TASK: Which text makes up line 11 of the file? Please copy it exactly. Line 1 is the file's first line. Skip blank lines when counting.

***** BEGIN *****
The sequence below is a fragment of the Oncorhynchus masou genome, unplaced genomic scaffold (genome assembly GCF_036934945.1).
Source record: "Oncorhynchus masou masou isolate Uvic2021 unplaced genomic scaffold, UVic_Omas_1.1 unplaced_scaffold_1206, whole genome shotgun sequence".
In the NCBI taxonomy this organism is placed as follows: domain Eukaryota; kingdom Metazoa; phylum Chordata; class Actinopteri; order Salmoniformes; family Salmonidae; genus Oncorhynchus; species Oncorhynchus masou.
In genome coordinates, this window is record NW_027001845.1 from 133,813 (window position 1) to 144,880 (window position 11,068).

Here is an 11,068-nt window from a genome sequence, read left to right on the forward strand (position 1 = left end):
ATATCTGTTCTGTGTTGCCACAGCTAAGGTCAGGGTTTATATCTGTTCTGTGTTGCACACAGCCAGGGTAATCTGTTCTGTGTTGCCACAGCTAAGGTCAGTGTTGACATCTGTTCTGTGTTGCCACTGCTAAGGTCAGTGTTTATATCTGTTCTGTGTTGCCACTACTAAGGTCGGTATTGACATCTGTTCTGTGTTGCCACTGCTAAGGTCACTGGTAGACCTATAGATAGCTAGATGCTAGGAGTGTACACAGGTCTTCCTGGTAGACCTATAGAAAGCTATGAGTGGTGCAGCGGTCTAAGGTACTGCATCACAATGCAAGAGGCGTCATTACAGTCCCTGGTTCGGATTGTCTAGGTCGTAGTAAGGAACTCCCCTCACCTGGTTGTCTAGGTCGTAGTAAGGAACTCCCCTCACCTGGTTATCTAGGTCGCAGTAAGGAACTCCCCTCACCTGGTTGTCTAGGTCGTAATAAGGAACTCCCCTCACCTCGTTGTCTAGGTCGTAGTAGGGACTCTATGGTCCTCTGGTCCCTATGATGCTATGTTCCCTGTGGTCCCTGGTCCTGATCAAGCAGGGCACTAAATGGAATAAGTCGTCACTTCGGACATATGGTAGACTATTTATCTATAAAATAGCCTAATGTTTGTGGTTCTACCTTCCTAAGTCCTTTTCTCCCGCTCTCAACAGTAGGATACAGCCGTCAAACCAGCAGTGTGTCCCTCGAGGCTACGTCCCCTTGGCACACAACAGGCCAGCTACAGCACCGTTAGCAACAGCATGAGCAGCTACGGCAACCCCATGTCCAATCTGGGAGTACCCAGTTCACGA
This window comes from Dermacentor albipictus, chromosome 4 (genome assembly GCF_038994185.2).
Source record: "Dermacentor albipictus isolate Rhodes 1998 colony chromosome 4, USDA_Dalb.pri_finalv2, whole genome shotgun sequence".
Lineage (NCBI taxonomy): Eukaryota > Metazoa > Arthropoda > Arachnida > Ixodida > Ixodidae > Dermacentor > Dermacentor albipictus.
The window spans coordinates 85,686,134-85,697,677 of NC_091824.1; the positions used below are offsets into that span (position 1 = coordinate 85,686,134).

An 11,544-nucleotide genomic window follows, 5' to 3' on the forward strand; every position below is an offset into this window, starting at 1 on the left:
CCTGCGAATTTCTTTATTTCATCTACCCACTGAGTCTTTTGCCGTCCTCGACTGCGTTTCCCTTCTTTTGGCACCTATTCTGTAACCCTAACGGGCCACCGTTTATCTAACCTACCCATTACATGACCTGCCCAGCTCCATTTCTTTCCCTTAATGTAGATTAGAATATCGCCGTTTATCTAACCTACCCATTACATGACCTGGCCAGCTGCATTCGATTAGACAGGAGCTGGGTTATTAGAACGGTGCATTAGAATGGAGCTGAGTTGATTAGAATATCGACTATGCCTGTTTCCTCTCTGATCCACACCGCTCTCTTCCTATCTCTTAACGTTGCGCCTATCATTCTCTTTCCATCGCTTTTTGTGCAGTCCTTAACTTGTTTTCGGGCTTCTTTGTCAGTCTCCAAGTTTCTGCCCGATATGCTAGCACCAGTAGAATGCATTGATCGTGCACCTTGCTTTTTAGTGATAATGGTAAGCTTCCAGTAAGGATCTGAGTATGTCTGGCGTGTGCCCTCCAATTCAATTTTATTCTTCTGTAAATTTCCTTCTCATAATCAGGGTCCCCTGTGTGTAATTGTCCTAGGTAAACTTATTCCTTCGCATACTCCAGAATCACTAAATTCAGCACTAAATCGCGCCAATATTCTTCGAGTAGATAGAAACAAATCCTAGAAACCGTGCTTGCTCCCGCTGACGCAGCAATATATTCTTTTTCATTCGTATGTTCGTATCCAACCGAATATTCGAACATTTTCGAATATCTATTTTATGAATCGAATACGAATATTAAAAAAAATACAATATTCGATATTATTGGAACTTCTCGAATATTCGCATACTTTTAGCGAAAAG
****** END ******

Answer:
An 11,544-nucleotide genomic window follows, 5' to 3' on the forward strand; every position below is an offset into this window, starting at 1 on the left: